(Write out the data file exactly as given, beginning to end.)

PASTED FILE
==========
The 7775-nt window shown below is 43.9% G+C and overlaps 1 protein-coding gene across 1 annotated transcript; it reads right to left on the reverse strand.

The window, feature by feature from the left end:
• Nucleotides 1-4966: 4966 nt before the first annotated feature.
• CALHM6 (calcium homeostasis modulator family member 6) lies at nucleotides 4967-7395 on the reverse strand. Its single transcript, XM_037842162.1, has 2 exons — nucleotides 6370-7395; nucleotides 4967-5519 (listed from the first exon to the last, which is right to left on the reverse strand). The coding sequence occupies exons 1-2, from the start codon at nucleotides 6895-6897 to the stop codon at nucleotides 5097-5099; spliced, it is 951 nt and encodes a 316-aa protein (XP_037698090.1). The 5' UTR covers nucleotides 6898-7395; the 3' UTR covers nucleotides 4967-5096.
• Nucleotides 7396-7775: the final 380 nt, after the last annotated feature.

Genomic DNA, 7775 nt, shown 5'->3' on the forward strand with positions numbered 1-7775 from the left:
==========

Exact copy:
The 7775-nt window shown below is 43.9% G+C and overlaps 1 protein-coding gene across 1 annotated transcript; it reads right to left on the reverse strand.

The window, feature by feature from the left end:
• Nucleotides 1-4966: 4966 nt before the first annotated feature.
• CALHM6 (calcium homeostasis modulator family member 6) lies at nucleotides 4967-7395 on the reverse strand. Its single transcript, XM_037842162.1, has 2 exons — nucleotides 6370-7395; nucleotides 4967-5519 (listed from the first exon to the last, which is right to left on the reverse strand). The coding sequence occupies exons 1-2, from the start codon at nucleotides 6895-6897 to the stop codon at nucleotides 5097-5099; spliced, it is 951 nt and encodes a 316-aa protein (XP_037698090.1). The 5' UTR covers nucleotides 6898-7395; the 3' UTR covers nucleotides 4967-5096.
• Nucleotides 7396-7775: the final 380 nt, after the last annotated feature.

Genomic DNA, 7775 nt, shown 5'->3' on the forward strand with positions numbered 1-7775 from the left: